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Say yes to the elderly

Implications of the increase in life expectancy - Interview with Prof. Dr. Werner Weidenfeld

By Hadas Manor, Globes (Israel)

17.03.2008 · Globes (Israel)

This is the doctrine that Professor Werner Weidenfeld, Director of the Center for Applied Policy Research at the University of Munich and one of the world's leading experts on aging populations, has put all his energy into promoting. In an interview with Globes, Weidenfeld warns of the socio-economic and political implications for the Western world in 40 years time if we don't prepare properly for the increase in life expectancy, which will lead to a threefold increase in the number of seniors to over two billion. On a world that is aging.

Today there are 675 million people over the age of 60 in the world. Yes, that's all.

But in 40 years time, thanks to awareness about issues such as nutrition and quality of life, and developments in medicine and biotechnology, the number of people aged 60 and over will rise threefold (!) and there will be more than 2 billion people in this age group. This has far-reaching socio-economic implications, well beyond healthcare system costs and pensions, researched by Professor Werner Weidenfeld.

Weidenfeld is Director of the Center for Applied Policy Research at the University of Munich, the largest university research institute in Germany and one of the largest of its kind in Europe, and is considered one of the world's leading experts on socio-economic implications of aging world populations. He also advises German Chancellor Angela Merkel as a strategic expert. He previously served 12 years as coordinator of German Government policy vis-à-vis the United States, and in this capacity, set up policy centers for Germany-United States and United States-Europe relations at several leading universities in the United States including Harvard, Georgetown, Berkeley and Brandeis, which he defined as the leading Jewish university in the United States.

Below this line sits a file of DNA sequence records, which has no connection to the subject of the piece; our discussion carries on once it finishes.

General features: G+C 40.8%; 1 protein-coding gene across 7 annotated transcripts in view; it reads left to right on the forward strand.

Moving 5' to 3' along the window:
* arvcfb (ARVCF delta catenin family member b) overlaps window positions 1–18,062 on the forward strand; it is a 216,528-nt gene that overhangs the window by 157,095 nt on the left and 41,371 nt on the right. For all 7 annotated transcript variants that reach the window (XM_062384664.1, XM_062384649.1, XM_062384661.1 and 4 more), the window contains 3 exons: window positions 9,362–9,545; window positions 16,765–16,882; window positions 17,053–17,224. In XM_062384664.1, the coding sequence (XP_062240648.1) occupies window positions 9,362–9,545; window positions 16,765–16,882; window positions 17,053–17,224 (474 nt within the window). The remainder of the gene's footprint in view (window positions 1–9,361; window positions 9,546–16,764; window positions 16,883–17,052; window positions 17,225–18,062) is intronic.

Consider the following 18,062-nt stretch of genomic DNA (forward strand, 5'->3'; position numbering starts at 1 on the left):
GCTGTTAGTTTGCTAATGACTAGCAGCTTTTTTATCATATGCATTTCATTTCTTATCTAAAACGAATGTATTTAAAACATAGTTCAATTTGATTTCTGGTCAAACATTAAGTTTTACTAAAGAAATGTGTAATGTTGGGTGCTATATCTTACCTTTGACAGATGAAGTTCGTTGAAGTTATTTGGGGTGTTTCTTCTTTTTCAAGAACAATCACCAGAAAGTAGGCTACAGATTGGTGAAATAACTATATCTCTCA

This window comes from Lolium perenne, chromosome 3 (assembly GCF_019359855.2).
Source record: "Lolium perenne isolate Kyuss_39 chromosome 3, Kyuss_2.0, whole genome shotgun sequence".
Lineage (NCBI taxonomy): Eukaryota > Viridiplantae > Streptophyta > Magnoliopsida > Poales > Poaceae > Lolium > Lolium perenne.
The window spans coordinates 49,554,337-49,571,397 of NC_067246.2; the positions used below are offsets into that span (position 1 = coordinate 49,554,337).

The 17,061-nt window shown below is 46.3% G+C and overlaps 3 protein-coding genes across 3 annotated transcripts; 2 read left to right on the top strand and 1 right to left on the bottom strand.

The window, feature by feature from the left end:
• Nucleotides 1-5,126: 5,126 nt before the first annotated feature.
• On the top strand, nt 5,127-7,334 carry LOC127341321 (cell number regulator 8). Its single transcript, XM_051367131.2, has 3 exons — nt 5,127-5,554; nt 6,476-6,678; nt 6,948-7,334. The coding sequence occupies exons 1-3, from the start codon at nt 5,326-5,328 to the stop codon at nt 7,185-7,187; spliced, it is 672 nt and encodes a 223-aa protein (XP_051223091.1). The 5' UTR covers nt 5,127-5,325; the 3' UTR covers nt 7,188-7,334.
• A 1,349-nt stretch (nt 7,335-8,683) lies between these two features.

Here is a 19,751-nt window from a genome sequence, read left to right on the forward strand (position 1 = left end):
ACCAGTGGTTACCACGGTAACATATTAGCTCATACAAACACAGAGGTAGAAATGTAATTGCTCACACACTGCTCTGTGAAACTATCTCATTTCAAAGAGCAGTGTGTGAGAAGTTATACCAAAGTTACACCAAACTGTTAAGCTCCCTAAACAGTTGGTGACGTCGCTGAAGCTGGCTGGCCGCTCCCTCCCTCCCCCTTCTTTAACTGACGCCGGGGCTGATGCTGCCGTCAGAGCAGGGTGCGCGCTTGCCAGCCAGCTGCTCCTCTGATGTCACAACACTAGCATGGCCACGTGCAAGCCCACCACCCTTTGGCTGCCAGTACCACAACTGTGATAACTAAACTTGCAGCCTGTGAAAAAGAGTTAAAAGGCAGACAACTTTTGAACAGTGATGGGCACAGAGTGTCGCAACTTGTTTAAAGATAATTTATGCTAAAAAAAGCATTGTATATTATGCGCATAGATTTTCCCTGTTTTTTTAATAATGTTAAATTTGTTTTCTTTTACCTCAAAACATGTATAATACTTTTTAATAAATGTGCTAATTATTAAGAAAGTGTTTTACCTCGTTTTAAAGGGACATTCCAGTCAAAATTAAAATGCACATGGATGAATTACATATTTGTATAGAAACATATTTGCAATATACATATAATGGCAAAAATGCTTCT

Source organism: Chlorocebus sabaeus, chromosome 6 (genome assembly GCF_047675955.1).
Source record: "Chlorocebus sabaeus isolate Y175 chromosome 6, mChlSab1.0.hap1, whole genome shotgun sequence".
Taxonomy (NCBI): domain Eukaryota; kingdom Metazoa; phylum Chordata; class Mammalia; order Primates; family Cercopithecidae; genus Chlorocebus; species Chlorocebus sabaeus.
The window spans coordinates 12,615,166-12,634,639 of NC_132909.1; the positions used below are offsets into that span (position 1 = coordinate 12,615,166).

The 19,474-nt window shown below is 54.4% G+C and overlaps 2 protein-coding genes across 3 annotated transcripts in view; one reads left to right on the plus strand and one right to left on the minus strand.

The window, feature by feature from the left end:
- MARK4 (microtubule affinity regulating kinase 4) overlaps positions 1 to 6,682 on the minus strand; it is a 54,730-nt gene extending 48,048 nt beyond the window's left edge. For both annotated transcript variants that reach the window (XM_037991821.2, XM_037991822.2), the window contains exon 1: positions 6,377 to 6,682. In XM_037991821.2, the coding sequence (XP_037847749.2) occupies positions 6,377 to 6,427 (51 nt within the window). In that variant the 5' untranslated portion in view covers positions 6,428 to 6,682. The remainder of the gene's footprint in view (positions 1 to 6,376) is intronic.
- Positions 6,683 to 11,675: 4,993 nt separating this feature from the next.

The interview was held in Israel, during his visit as a Board member of the Israeli company Shahal, to mark its 20th anniversary.

Until half a century ago, people over the age of 60 were considered old. Today, at least in Western industrialized democracies, this is the average age of the leaders, managers and top professionals and frontrunners in their respective fields.

What will happen to us with the aging of the population? How will it change our lifes?

"Studies on the rising life expectancy conducted at our institute, C·A·P (Center for Applied Policy Research), casts a heavy shadow over the continued existence of Western society as we know it.

The most intriguing line is that in 40 years time, in 2035, there will be more elderly people than young people, and this has economic, social and political implications."

From now on say: middle aged.

"The very definition of t he world 'elderly' in relation to people aged 60 and above, is today detached from reality, says Weidenfeld, himself 55. And indeed, the time has probably come to change the name of this age group, say to 'middle-aged' because, as he says, "there is almost nothing that this age group is too old for, because in a technically advanced, modern Western society, almost none of the work is physical. Mental capacity is the most important factor in most jobs, all data and information is computerized, so that instant memory becomes less and less of a valued commodity, and most importantly, it is a society in which experience and insights accrued with age is of more value than ever before."

What is in store for us when the population of those 60 and over constitutes more than 2 billion people in the world?